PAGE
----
Five cruised ships from the same company have been detained by British authorities over concerns for crew welfare.
Britain's Maritime and Coastguard Agency (MCA) revealed that it inspected six ships from Global Cruise Lines Limited on Friday and that five have been detained.
"Surveyors found a number of expired and invalid Seafarers Employment Agreements, late payments of wages and crews who had been on board for over 12 months," the MCA said in a statement.
Four of the ships are flagged with the Bahamas and one with Portugal.
A spokesman for Cruise and Maritime Voyages (CMV), which operate the ships, said that the company "cooperated fully" with investigators.
"The MCA has identified some issues relating to expired crew contracts and crew being onboard in excess of 12 months. Both issues occurred as a result of the enforced lockdown period and the Covid-19 travel restrictions for some countries. They also identified recent temporary delays in the payment of wages which were due within the last week and have already been corrected by CMV," he added.
"The health, safety and welfare of all their passengers and crew is CMV’s top priority. CMV, as have many other cruise lines, has faced an unprecedented emerging humanitarian issue as many crew members became stranded on cruise ships as borders closed as a result of the global outbreak of the Covid-19 pandemic. CMV has worked hard to repatriate as many crew members as possible and has been unable to repatriate all crew members due to the travel restrictions," he also said.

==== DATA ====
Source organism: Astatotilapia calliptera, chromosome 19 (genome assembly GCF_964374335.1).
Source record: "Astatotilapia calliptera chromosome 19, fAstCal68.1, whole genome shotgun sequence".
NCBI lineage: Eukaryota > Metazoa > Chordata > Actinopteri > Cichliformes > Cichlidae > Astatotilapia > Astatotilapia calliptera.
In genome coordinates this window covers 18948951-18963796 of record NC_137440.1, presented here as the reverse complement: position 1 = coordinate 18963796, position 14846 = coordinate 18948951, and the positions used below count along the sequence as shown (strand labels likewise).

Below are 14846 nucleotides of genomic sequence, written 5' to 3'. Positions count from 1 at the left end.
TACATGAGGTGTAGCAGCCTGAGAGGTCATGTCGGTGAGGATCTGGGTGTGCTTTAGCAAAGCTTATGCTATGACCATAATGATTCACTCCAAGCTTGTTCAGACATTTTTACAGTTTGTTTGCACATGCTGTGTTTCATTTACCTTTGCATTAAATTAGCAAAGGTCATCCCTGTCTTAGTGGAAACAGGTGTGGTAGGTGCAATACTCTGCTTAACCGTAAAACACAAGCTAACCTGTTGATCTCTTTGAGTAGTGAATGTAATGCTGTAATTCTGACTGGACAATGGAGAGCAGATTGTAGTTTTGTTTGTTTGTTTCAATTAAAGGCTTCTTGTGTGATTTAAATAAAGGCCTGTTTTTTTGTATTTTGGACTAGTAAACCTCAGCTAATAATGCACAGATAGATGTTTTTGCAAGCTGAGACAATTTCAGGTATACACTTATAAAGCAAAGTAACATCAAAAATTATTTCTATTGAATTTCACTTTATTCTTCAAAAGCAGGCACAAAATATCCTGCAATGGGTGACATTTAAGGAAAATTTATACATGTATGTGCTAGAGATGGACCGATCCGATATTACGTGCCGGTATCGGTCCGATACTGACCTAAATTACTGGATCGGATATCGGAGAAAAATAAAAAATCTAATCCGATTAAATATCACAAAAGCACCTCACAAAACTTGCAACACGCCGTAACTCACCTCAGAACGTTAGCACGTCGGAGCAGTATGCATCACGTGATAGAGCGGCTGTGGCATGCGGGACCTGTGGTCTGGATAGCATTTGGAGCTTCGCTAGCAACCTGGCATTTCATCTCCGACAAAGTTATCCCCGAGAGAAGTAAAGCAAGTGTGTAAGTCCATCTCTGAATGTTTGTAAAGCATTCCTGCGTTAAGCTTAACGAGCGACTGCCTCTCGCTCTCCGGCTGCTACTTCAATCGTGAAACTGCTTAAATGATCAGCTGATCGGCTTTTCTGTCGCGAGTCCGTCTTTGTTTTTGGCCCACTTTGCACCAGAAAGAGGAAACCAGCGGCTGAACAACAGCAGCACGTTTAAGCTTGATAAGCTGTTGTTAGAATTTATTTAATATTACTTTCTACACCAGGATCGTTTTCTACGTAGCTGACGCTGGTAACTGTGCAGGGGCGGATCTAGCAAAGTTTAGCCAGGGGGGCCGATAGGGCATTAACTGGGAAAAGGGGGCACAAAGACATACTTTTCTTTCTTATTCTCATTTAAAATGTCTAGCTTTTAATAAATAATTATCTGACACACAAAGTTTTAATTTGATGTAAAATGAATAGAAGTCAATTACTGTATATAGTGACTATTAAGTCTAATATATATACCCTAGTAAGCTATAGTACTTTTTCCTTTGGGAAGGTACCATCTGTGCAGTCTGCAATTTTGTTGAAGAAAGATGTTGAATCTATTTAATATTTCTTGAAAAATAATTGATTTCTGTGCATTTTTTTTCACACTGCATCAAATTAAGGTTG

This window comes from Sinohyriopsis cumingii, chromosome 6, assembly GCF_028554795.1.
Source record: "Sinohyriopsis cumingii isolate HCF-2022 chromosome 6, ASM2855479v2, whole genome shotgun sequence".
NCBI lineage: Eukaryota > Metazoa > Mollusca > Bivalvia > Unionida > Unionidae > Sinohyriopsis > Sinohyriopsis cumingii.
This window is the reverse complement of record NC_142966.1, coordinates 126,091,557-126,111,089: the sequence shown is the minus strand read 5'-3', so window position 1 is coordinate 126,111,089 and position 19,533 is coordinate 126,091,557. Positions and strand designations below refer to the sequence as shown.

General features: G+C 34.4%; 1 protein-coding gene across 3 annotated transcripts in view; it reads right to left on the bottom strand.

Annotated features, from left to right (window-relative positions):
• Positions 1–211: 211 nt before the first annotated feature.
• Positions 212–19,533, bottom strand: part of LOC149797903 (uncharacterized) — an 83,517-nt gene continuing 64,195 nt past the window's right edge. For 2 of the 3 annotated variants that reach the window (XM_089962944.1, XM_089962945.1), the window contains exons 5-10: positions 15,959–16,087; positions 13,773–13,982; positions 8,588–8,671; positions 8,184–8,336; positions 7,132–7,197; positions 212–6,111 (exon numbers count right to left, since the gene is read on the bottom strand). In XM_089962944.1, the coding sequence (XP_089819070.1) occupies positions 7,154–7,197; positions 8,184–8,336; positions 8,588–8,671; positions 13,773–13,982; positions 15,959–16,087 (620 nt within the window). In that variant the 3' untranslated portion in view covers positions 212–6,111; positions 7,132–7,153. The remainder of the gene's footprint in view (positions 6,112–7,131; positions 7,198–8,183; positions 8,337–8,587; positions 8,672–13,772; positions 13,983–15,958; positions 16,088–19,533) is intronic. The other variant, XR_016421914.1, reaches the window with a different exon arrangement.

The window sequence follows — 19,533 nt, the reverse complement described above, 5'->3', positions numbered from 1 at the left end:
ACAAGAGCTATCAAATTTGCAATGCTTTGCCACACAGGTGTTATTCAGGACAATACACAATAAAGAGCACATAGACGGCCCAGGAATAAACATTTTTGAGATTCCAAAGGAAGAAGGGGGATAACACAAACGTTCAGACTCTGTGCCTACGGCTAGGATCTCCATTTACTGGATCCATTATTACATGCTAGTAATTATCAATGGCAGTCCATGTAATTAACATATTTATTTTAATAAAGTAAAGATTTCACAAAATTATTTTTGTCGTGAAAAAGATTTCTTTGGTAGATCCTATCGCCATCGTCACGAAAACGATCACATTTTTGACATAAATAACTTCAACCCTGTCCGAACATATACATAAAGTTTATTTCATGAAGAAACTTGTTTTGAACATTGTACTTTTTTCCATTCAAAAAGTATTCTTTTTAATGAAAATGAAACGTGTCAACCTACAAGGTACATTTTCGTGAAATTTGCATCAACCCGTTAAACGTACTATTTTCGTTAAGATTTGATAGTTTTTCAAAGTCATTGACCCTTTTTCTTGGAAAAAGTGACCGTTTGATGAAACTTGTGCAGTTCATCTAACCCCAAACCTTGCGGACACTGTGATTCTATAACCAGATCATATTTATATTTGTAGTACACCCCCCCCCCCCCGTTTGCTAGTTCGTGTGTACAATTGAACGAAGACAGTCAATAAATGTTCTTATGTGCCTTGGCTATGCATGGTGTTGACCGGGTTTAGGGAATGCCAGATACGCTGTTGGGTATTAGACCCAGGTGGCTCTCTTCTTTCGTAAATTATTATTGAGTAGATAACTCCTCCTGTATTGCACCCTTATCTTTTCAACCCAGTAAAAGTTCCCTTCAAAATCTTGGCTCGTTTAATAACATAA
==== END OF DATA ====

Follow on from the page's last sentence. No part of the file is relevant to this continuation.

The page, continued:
Some 600 of the six ships' crew are Indians, according to Kshitij Thakur, a lawmaker in the state of Maharashtra.
Thakur demanded in a letter sent to the Indian government that the sailors, who "have been stuck in foreign waters for almost 90 days", be repatriated as soon as possible.
The All Indian Seafarers Union added in its own letter to the New Delhi government that many of the sailors onboard one of the vessels, the Astoria, had gone on hunger strike and staged a peaceful protest in a plea for help.
The International Maritime Organisation (IMO) described seafarers earlier this week as both "the unsung heroes of the pandemic" and the "collateral victims of the crisis".
More than 80 per cent of the world's trade by volume, including vital food, medical goods, raw material and manufacturer goods, are transported around the world by sea in vessels staffed by a global workforce.
These seafarers, who spend several weeks or months at sea, are often flown between their home countries and ports of departure and arrival. But travel restrictions imposed to curb the spread of the COVID-19 virus, have left tens of thousands of them stranded on ships, or unable to join ships, the IMO said.
"Repeated extensions of their contracts have now reached a level where this cannot continue without serious consequences for the health of seafarers and consequentially, for the safety of the ships they operate," the IMO warned.
It estimated that starting from mid-June as many as 300,000 seafarers each month will require international flights to enable crew changeovers and that about half of them will need to be repatriated home by aircraft while the other half join ships.
An additional 70,000 cruise ship staff are also currently awaiting repatriation, it said.